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All you need to know


Electric motors have far fewer moving parts than internal combustion engines. This means that electric cars often require far less maintenance (and can be cheaper to run) than their gas-powered counterparts. However, electric vehicles require regular maintenance.

This includes familiar tasks such as rotating tires, changing various fluids, and replacing cabin air filters. There are also a number of EV-specific services that drivers of these battery electric vehicles need to be familiar with.

Battery maintenance

The US National Renewable Energy Laboratory predicts that today’s EV batteries will last between 12 and 15 years if used in temperate climates. This drops to between 8 and 12 years with regular use in extreme environments.

Either way, EV batteries require virtually no maintenance throughout their lifespan. That said, there are a number of things drivers can do to extend the life of their EV battery.

Avoid extreme temperatures

Extreme temperatures (hot and cold) are Kryptonite for batteries. Automakers take this into account in the development of their electric vehicles, equipping them with the necessary auxiliary cooling and heating systems to help keep battery temperatures within acceptable levels.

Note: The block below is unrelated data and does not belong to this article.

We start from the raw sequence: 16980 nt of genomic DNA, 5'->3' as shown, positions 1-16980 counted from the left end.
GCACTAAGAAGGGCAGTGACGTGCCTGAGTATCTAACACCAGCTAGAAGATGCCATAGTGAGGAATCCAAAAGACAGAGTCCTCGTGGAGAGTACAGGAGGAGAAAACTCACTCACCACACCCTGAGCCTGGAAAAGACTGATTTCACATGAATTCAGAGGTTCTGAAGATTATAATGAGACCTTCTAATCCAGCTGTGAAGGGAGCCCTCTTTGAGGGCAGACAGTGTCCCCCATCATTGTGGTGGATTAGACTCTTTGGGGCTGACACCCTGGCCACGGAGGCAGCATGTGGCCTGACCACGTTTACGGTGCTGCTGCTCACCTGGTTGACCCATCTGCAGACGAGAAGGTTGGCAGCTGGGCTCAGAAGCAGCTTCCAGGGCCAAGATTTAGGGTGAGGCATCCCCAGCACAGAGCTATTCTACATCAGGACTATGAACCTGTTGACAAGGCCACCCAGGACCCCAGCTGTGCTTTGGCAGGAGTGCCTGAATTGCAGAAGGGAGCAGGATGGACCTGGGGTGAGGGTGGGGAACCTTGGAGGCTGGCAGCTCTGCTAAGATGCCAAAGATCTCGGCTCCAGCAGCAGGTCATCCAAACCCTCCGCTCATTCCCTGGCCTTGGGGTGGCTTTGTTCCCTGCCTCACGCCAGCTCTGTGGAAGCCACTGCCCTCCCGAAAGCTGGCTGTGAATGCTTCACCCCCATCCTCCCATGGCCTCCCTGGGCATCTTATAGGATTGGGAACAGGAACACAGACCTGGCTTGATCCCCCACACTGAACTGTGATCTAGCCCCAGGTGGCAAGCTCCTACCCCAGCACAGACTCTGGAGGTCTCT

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Don’t plan to use fast chargers all the time

Despite their ease of fast charging, fast chargers degrade batteries at a faster rate than slower 120 or 240 volt charging. However, the impact of fast charging on battery life is not precisely known in these relatively early days of modern electric vehicles. Of course, in a road trip scenario, fast charging is necessary and there’s no reason to avoid it. But buying an electric vehicle with the plan to use fast charging exclusively is not a good idea, both from a battery life perspective and from a cost perspective. Fast charging costs three to four times more per kilowatt-hour of energy than what you pay at home, a price that can bring the cost of refueling electric vehicles on par with gasoline-powered vehicles. For example, we found that it’s possible to pay $100 to quickly charge a Hummer EV from empty to full.

Try not to fully charge or drain the battery

Batteries degrade faster when charged to full capacity or when they are depleted of all their energy. On the plus side, many manufacturers prevent full-capacity charging to help combat battery degradation. Most cars have settings to charge less than 100%, and many car manufacturers suggest charging to 85 or 90% for everyday use.

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Maintenance of electric vehicles vs gasoline cars

The conversion of electricity into mechanical energy creates heat, and like gasoline-powered cars, EVs need to cool their powertrain components to make sure everything keeps running as it should. Some use air to do this, while others use some form of coolant or refrigerant to keep components from overheating.